Objectives: Determine the diagnostic accuracy of two antigen-detecting rapid diagnostic tests (Ag-RDT) for SARS-CoV-2 at the point of care and define individuals' characteristics providing best performance.
Methods: We performed a prospective, single-center, point of care validation of two Ag-RDT in comparison to RT-PCR on nasopharyngeal swabs.
Results: Between October 9th and 23rd, 2020, 1064 participants were enrolled. The PanbioTM Covid-19 Ag Rapid Test device (Abbott) was validated in 535 participants, with 106 positive Ag-RDT results out of 124 positive RT-PCR individuals, yielding a sensitivity of 85.5% (95% CI: 78.0-91.2). Specificity was 100.0% (95% CI: 99.1-100) in 411 RT-PCR negative individuals. The Standard Q Ag-RDT (SD Biosensor, Roche) was validated in 529 participants, with 170 positive Ag-RDT results out of 191 positive RT-PCR individuals, yielding a sensitivity of 89.0% (95%CI: 83.7-93.1). One false positive result was obtained in 338 RT-PCR negative individuals, yielding a specificity of 99.7% (95%CI: 98.4-100). For individuals presenting with fever 1-5 days post symptom onset, combined Ag-RDT sensitivity was above 95%. Lower sensitivity of 88.2% was seen on the same day of symptom development (day 0).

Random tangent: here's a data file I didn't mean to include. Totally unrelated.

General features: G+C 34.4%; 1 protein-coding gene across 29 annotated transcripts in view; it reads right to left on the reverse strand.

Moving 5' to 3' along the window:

Conclusions: We provide an independent validation of two widely available commercial Ag-RDTs, both meeting WHO criteria of ≥80% sensitivity and ≥97% specificity. Although less sensitive than RT-PCR, these assays could be beneficial due to their rapid results, ease of use, and independence from existing laboratory structures. Testing criteria focusing on patients with typical symptoms in their early symptomatic period onset could further increase diagnostic value.